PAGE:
This is creative and some of the pieces are impressive but I have to look down on this project. Some of the pieces were NOT good at all, definitly not worth destroying literature and others (Alice) were of amazing books that should not be butchered.

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Anonymous Anonymous said...

I love these fabulous works of art! I am a great fan of book cutting, and i have done several book cuttings myself. Georgia Russell's work was what first inspired me to try it. Superb. :)

And although i can see why many people do not approve of book cutting (although i don't agree), the only types of book that i would not do this on would be religious literature, because of the obvious disrespect.

Keep up the beautiful work fellow sculpters! :)

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Blogger Moriah said...

Lovely work, however I can see why someone wouldn't like this.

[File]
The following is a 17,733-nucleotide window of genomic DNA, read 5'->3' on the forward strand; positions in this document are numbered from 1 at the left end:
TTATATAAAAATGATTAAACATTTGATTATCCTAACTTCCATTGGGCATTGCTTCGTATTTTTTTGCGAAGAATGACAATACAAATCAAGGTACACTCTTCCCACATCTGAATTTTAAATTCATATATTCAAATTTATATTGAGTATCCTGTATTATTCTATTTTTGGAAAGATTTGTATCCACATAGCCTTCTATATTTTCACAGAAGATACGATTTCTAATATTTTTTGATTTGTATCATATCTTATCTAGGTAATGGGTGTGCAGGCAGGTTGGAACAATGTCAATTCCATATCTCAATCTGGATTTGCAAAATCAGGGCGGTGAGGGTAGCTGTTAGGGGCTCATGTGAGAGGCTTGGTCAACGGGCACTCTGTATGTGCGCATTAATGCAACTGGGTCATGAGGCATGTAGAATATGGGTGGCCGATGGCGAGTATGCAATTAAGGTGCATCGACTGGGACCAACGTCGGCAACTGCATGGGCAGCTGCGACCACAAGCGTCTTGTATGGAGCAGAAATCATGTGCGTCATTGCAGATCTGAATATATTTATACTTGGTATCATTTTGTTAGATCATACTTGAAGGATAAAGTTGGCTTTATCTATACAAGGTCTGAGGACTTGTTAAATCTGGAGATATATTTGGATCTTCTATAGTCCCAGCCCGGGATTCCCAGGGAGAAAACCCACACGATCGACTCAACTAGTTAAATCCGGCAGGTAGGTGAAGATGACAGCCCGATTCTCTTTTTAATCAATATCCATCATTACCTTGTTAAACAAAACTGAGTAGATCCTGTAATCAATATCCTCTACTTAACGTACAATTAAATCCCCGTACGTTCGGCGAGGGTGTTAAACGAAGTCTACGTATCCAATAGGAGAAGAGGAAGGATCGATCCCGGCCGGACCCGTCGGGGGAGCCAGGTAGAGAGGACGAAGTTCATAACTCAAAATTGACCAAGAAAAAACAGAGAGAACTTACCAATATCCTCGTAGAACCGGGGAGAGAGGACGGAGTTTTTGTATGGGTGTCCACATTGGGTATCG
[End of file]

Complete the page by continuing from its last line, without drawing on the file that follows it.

In my opinion, the book itself is a work of art. Someone [a writer, a bookbinder, and others] worked hard on it. In a way, cutting it up is [or can be] a type of disrespect.

But there are just so many used books in the world. First editions, rare books, and old/antique religious books I believe should be spared from this.

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Blogger Moriah said...

Oh, I forgot to add, I think a more ethical way to go about this would be to create your own book [which is what I do]. This way, you could have complete control over how the book looks.

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Anonymous Anonymous said...